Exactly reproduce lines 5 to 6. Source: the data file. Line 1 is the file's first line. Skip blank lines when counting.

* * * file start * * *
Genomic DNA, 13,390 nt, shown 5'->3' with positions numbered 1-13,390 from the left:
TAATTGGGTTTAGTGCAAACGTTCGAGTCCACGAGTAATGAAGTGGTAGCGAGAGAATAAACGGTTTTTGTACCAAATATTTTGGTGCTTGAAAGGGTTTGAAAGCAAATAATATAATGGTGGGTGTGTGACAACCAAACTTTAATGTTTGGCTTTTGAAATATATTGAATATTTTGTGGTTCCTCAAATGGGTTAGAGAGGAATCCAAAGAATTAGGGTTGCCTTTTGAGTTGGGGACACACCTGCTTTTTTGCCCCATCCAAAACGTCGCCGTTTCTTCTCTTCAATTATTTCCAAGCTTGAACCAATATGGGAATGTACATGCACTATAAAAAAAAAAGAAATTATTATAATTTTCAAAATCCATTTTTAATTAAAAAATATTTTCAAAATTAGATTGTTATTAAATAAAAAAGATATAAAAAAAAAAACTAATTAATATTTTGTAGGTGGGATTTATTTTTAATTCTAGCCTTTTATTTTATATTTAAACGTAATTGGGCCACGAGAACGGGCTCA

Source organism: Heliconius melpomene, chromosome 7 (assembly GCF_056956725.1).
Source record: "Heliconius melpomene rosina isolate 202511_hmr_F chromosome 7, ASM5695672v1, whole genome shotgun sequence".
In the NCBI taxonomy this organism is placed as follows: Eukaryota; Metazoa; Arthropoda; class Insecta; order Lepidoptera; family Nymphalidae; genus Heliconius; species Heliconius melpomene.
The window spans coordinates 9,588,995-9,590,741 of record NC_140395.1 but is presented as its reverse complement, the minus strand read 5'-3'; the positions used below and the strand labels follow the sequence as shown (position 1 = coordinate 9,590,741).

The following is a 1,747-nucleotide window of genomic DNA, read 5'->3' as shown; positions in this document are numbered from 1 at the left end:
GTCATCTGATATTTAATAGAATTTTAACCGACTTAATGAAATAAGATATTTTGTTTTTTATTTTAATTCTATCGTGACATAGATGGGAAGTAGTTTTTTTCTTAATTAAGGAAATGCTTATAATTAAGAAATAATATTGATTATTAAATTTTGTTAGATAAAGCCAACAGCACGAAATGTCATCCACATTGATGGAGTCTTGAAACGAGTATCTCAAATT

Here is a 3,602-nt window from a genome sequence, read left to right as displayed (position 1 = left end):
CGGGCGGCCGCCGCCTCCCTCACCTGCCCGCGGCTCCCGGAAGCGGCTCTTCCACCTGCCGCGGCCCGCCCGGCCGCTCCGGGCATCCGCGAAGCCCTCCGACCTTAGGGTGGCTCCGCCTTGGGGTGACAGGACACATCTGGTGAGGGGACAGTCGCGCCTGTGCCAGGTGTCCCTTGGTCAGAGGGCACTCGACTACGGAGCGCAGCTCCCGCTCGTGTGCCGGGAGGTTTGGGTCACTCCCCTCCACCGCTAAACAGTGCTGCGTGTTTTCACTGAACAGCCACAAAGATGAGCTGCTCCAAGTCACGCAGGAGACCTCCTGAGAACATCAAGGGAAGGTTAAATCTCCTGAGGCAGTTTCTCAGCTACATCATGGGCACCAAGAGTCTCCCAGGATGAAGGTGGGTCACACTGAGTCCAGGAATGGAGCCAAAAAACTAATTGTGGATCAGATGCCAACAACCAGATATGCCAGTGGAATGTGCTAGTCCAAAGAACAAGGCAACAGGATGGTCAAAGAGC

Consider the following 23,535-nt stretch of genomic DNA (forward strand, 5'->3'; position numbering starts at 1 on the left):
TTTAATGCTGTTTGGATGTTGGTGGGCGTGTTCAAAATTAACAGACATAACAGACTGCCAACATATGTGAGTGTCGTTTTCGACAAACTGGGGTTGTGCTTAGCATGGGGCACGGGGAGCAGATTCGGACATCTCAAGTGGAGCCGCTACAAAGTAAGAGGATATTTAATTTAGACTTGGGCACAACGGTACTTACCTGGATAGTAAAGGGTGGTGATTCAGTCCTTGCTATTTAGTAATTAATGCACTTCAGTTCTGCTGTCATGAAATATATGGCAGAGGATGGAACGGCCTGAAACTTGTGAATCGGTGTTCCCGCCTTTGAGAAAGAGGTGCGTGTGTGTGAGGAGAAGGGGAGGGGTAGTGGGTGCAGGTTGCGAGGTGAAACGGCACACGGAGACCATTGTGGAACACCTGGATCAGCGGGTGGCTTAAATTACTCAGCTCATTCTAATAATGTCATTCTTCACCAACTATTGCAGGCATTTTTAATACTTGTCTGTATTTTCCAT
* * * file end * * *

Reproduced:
In the NCBI taxonomy this organism is placed as follows: Eukaryota; Metazoa; Arthropoda; class Insecta; order Lepidoptera; family Nymphalidae; genus Heliconius; species Heliconius melpomene.
The window spans coordinates 9,588,995-9,590,741 of record NC_140395.1 but is presented as its reverse complement, the minus strand read 5'-3'; the positions used below and the strand labels follow the sequence as shown (position 1 = coordinate 9,590,741).